- Black girls are more likely to be disciplined in schools than any other race of girls, and the severity of discipline even varies based on how dark- or light-skinned they are, reports the New York Times..
- To support their findings, the paper cited data from the U.S. Department of Education's Office for Civil Rights, which found that from 2011 to 2012, black girls in the nation's public and secondary schools were suspended at a rate of 12%. That number is 10% higher than for their white counterparts.
- The article echoes a fall report by the NAACP Legal Defense and Educational Fund and the National Women's Law Center, which documented how African-American girls are more likely to be held back, suspended, or expelled than any other female demographic.
The report from the NAACP Legal Defense and Educational Fund and the National Women's Law Center found that gender and racial stereotypes, disparities in resource distribution, and zero-tolerance punishment systems are to blame for the discipline disparities.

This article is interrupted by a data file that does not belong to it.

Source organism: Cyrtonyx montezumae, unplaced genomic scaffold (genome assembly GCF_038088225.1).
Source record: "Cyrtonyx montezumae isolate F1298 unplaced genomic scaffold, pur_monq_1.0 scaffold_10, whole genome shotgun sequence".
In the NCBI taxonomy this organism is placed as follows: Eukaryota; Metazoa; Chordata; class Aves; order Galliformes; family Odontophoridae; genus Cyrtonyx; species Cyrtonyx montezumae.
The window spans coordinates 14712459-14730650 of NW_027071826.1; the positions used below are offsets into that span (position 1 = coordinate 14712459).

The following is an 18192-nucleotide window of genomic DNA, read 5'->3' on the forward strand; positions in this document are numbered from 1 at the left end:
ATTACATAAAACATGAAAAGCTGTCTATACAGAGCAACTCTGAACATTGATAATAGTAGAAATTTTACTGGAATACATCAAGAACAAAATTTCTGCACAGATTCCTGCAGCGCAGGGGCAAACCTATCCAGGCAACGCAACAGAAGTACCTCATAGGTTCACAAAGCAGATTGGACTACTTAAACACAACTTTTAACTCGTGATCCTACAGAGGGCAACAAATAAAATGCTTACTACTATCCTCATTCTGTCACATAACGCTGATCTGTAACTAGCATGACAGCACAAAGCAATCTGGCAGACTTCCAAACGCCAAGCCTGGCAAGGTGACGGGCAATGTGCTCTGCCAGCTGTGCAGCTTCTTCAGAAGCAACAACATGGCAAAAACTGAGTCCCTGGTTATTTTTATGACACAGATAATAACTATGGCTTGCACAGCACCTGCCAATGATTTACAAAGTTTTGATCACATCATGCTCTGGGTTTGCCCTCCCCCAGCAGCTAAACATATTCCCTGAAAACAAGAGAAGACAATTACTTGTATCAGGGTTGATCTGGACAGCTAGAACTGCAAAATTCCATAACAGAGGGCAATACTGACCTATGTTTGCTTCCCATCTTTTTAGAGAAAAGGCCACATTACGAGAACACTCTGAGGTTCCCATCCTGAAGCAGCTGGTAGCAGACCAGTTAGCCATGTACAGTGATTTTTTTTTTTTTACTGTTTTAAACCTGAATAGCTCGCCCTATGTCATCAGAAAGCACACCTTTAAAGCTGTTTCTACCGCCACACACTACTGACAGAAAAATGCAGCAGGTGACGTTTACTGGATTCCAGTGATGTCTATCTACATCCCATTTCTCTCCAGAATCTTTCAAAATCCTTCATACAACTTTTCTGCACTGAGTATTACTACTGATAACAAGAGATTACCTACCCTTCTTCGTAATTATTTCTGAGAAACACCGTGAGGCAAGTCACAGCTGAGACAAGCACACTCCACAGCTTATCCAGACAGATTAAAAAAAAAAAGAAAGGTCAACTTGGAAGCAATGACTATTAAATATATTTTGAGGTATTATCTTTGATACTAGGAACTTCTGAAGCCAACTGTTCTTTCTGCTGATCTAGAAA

These articles and reports highlight a very real and sad reality in this country: The school-to-prison pipeline is not a myth. This past October, when Atiya Haynes, a black high school senior in Michigan, was facing discipline after a pocketknife was discovered in her purse during a spontaneous bag check at a football game, she wrote a letter to her school board. “A lump sum of students who face expulsion from school are sent back to their reality of poverty, angst, unhappiness, and neighborhoods filled with negative influence,” Haynes wrote in the open letter. Yet, even with her letter, excellent academic track records, and no history of past issues, the board decided to rely on zero-tolerance discipline, punishing her for the remainder of the year.